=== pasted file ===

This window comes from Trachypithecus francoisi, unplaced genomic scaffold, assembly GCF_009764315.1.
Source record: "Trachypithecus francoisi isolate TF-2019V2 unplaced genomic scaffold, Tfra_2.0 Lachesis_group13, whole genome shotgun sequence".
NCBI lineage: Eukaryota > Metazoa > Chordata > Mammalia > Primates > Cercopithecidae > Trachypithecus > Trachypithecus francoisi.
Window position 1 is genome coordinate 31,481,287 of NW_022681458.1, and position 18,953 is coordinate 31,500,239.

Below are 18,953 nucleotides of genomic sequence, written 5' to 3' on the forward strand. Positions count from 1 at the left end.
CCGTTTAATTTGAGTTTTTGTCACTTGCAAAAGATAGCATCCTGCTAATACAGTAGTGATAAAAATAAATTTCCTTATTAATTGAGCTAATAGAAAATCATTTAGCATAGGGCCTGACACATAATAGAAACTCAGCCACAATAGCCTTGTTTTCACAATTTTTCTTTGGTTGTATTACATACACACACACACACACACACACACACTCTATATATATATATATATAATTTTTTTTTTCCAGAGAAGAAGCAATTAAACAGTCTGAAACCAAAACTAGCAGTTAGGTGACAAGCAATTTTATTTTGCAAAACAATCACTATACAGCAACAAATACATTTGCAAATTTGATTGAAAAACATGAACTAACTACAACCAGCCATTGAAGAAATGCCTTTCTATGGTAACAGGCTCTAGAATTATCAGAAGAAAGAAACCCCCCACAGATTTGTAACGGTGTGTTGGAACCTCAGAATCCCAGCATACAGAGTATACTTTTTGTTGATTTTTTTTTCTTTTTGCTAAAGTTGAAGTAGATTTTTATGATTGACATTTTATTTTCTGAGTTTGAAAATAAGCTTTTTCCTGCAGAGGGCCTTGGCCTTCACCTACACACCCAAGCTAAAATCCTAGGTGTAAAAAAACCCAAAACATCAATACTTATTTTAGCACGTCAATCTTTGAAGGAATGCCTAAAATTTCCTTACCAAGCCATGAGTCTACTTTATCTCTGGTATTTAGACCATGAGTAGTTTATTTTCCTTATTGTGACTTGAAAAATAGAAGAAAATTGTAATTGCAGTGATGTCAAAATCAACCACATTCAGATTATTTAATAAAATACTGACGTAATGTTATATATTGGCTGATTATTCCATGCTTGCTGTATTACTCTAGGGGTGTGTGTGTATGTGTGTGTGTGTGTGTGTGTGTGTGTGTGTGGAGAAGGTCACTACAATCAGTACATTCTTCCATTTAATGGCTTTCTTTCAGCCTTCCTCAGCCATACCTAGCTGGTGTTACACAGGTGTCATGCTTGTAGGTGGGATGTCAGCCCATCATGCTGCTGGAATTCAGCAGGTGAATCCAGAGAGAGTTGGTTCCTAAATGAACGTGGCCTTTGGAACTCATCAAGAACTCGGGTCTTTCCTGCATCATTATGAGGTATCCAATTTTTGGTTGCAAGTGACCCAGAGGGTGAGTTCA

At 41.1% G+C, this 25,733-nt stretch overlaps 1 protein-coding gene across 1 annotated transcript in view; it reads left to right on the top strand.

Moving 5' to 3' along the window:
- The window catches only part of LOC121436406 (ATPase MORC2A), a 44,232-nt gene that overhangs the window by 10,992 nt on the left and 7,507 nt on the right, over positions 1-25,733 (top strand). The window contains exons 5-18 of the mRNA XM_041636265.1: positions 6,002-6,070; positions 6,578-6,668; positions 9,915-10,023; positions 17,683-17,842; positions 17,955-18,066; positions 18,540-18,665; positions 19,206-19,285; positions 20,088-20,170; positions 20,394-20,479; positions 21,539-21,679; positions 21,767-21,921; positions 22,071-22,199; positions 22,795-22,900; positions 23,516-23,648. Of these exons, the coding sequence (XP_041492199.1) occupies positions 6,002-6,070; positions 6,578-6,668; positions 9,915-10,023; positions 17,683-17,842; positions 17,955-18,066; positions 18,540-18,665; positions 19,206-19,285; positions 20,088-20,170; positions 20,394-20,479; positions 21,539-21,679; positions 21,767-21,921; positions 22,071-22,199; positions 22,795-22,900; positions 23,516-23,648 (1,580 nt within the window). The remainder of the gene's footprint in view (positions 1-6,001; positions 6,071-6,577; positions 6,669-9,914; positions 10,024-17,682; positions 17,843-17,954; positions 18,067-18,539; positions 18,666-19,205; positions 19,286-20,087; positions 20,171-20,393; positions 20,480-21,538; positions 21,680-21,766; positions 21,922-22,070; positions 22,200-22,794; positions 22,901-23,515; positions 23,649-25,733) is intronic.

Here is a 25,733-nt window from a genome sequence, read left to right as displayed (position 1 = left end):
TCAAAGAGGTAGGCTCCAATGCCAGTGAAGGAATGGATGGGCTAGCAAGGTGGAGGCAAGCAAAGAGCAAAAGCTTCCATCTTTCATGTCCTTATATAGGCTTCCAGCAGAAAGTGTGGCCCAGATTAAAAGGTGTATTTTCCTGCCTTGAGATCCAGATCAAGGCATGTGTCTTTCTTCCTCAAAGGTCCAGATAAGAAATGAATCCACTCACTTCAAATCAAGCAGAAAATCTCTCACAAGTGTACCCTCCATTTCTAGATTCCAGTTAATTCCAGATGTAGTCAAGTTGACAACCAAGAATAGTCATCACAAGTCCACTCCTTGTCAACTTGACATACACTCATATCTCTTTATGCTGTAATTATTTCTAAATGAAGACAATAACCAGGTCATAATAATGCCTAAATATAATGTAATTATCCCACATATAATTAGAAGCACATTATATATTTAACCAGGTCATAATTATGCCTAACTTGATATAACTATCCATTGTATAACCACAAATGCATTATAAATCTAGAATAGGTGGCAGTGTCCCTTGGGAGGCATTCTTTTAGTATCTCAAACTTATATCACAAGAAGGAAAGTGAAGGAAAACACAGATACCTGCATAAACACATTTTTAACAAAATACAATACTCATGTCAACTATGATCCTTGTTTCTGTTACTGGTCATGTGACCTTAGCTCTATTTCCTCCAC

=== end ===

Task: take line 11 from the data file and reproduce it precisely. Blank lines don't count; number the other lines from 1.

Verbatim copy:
TCAAAGAGGTAGGCTCCAATGCCAGTGAAGGAATGGATGGGCTAGCAAGGTGGAGGCAAGCAAAGAGCAAAAGCTTCCATCTTTCATGTCCTTATATAGGCTTCCAGCAGAAAGTGTGGCCCAGATTAAAAGGTGTATTTTCCTGCCTTGAGATCCAGATCAAGGCATGTGTCTTTCTTCCTCAAAGGTCCAGATAAGAAATGAATCCACTCACTTCAAATCAAGCAGAAAATCTCTCACAAGTGTACCCTCCATTTCTAGATTCCAGTTAATTCCAGATGTAGTCAAGTTGACAACCAAGAATAGTCATCACAAGTCCACTCCTTGTCAACTTGACATACACTCATATCTCTTTATGCTGTAATTATTTCTAAATGAAGACAATAACCAGGTCATAATAATGCCTAAATATAATGTAATTATCCCACATATAATTAGAAGCACATTATATATTTAACCAGGTCATAATTATGCCTAACTTGATATAACTATCCATTGTATAACCACAAATGCATTATAAATCTAGAATAGGTGGCAGTGTCCCTTGGGAGGCATTCTTTTAGTATCTCAAACTTATATCACAAGAAGGAAAGTGAAGGAAAACACAGATACCTGCATAAACACATTTTTAACAAAATACAATACTCATGTCAACTATGATCCTTGTTTCTGTTACTGGTCATGTGACCTTAGCTCTATTTCCTCCAC